Biden Admin Imposes 'Swift and Severe' Sanctions on Russia, Citing Putin’s Move to Annex Ukrainian Territories

Biden Admin Imposes 'Swift and Severe' Sanctions on Russia, Citing Putin’s Move to Annex Ukrainian Territories
Treasury Secretary Janet Yellen delivers remarks during a press conference at the Treasury Department in Washington, on July 28, 2022. (Win McNamee/Getty Images)
Mimi Nguyen Ly

The Biden administration on Friday imposed what it called "swift and severe" sanctions on Russia in response to Russian President Vladimir Putin's move earlier in the day to annex four territories of Ukraine.

The wide-ranging sanctions by the Treasury, State, and Commerce departments target more than 1,000 Russian people and companies, in retaliation for Putin's annexation of the disputed regions of Donetsk, Luhansk, Kherson, and Zaporizhzhia into the Russian Federation.
Putin's Friday declaration marked the biggest annexation in Europe since World War Two. The four regions represent some 15 percent of Ukrainian territory. Starting about a week ago, residents of those four Ukrainian regions held referendums, although U.S. and European Union officials claimed it was a sham.
The Treasury Department designated hundreds of members of Russia’s parliament, leaders of the country’s financial and military infrastructure, and suppliers, for sanctions designations that include asset freezes and bans business dealings with Americans.

In particular, it imposed sanctions on 14 people in Russia's military-industrial complex, two leaders of the central bank, family members of top officials, and 278 members of the legislature "for enabling Russia's sham referenda and attempt to annex sovereign Ukrainian territory." Among those designated for U.S. sanctions were Deputy Prime Minister Alexander Novak; 109 State Duma members; the Federation Council of the Federal Assembly of Russia and 169 of its members; and the governor of the Central Bank of Russia, Elvira Nabiullina.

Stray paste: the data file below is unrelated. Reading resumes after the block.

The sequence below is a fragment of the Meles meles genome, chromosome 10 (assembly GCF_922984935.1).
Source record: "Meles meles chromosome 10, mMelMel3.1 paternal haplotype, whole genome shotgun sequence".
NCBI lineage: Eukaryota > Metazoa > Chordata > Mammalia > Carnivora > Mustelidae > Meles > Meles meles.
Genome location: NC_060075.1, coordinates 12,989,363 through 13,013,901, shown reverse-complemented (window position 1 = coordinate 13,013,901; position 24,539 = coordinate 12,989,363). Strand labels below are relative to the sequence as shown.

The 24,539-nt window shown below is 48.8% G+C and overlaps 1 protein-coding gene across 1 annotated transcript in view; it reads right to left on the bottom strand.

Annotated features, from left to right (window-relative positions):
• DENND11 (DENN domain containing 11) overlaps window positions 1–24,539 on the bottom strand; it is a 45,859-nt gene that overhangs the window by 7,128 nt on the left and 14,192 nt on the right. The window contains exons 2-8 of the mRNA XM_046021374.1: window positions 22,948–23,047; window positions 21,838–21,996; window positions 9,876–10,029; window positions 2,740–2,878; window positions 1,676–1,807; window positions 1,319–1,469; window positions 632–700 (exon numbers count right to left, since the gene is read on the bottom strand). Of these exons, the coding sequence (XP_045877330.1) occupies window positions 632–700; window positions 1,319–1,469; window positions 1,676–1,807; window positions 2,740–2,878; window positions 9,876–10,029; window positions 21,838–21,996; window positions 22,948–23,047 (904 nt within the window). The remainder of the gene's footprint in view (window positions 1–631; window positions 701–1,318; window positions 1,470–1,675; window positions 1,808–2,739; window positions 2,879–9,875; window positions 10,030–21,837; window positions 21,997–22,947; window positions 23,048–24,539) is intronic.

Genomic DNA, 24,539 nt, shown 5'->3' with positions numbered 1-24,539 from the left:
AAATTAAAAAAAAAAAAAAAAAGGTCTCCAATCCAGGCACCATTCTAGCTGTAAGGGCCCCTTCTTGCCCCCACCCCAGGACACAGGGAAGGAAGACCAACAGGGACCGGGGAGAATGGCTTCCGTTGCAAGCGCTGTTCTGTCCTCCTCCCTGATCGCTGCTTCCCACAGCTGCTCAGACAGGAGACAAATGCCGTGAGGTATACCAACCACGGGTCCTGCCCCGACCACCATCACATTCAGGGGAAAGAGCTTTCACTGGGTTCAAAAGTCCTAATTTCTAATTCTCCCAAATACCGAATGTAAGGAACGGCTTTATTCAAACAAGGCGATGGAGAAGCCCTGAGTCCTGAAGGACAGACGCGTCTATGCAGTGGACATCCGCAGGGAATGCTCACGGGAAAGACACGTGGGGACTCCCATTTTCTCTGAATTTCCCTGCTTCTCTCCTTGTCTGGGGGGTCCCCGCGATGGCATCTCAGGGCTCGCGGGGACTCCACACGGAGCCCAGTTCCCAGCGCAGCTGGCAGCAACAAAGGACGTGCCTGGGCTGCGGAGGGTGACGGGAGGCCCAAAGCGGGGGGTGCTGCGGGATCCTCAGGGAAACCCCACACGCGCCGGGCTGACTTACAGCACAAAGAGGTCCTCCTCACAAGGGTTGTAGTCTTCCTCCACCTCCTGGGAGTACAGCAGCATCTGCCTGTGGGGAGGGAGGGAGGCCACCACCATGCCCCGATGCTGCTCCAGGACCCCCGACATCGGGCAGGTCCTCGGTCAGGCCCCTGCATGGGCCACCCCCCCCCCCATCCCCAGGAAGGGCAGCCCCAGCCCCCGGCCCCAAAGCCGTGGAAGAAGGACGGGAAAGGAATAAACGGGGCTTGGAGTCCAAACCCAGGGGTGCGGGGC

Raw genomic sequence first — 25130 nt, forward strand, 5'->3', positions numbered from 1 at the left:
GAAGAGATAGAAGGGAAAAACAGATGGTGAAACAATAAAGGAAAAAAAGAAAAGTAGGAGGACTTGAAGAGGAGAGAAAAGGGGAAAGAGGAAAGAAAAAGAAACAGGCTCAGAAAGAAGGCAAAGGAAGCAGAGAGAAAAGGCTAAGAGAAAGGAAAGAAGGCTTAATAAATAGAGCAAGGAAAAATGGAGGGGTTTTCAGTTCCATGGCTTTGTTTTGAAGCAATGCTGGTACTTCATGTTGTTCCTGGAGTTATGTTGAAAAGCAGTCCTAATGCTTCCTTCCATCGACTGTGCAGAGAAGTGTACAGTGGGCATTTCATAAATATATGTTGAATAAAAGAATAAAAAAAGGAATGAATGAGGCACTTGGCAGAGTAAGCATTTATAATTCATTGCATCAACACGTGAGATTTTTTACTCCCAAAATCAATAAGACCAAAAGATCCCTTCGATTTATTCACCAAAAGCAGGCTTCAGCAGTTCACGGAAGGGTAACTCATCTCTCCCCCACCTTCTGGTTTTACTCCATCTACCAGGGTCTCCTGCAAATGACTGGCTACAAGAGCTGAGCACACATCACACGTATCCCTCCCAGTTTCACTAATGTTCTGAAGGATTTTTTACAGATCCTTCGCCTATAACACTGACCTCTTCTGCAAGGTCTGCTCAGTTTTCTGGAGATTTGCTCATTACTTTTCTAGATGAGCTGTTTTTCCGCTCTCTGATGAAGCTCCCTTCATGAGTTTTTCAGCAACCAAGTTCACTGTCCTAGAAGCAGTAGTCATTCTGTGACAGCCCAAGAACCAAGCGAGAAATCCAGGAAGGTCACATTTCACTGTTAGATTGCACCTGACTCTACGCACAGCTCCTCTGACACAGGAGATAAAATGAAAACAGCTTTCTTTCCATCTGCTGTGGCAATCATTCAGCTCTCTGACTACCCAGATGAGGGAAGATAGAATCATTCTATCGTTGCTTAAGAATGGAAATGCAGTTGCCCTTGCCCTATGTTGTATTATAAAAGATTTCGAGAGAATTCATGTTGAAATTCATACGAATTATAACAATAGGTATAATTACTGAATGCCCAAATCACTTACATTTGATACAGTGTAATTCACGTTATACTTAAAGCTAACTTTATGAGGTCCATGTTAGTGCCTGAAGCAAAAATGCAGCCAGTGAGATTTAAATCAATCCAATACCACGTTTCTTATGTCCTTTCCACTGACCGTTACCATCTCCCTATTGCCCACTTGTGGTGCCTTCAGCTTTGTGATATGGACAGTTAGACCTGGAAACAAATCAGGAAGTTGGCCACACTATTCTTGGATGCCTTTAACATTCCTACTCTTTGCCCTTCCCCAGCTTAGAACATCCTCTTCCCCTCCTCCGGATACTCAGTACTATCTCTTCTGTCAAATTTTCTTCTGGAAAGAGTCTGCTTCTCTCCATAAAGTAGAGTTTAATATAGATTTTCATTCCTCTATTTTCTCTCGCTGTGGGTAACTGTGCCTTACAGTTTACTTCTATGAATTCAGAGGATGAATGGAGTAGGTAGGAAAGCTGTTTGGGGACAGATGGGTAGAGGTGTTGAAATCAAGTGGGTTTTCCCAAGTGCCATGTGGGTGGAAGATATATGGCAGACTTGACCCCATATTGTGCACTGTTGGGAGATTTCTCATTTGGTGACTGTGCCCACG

"We will not stand by as Putin fraudulently attempts to annex parts of Ukraine," U.S. Treasury Secretary Janet Yellen said in a statement Friday. "The Treasury Department and U.S. government are taking sweeping action today to further weaken Russia’s already degraded military industrial complex and undermine its ability to wage its illegal war."

The Commerce Department added 57 companies located in Russia and the Crimea region of Ukraine to its list of export control violators.

The State Department added 910 people to its visa ban list, making them ineligible for travel to the United States. They include "members of the Russian Federation military, Belarusian military officials, and Russia’s proxies for violating Ukraine’s sovereignty, territorial integrity, and political independence."

The latest U.S. sanctions come on top of sweeping measures the Biden administration and allies have already imposed against Russia since it invaded Ukraine on Feb. 24.

President Joe Biden told reporters that Putin can’t “get away with” seizing Ukrainian land. “America and its allies are not going to be intimidated by Putin and his reckless words and threats,” Biden added.

Jack Phillips and Reuters contributed to this report.